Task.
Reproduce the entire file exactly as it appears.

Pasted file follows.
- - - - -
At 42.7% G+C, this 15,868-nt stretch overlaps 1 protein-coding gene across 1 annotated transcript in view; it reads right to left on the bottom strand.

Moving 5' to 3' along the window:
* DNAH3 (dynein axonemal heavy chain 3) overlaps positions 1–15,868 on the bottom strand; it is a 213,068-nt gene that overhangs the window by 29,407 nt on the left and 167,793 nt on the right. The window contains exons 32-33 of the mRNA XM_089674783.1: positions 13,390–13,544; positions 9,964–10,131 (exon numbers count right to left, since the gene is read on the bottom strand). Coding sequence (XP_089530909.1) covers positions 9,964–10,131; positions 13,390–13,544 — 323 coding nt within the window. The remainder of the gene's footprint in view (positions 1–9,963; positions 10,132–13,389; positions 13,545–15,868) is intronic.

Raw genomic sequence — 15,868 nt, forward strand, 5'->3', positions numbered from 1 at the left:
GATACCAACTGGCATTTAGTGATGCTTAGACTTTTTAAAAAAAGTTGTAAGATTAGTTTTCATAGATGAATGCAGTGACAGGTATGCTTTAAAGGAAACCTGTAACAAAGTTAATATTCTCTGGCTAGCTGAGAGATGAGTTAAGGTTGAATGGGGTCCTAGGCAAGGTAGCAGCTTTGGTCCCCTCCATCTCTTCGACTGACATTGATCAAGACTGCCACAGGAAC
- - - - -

At 42.7% G+C, this 15,868-nt stretch overlaps 1 protein-coding gene across 1 annotated transcript in view; it reads right to left on the bottom strand.

Moving 5' to 3' along the window:
* DNAH3 (dynein axonemal heavy chain 3) overlaps positions 1–15,868 on the bottom strand; it is a 213,068-nt gene that overhangs the window by 29,407 nt on the left and 167,793 nt on the right. The window contains exons 32-33 of the mRNA XM_089674783.1: positions 13,390–13,544; positions 9,964–10,131 (exon numbers count right to left, since the gene is read on the bottom strand). Coding sequence (XP_089530909.1) covers positions 9,964–10,131; positions 13,390–13,544 — 323 coding nt within the window. The remainder of the gene's footprint in view (positions 1–9,963; positions 10,132–13,389; positions 13,545–15,868) is intronic.

Raw genomic sequence — 15,868 nt, forward strand, 5'->3', positions numbered from 1 at the left:
GATACCAACTGGCATTTAGTGATGCTTAGACTTTTTAAAAAAAGTTGTAAGATTAGTTTTCATAGATGAATGCAGTGACAGGTATGCTTTAAAGGAAACCTGTAACAAAGTTAATATTCTCTGGCTAGCTGAGAGATGAGTTAAGGTTGAATGGGGTCCTAGGCAAGGTAGCAGCTTTGGTCCCCTCCATCTCTTCGACTGACATTGATCAAGACTGCCACAGGAAC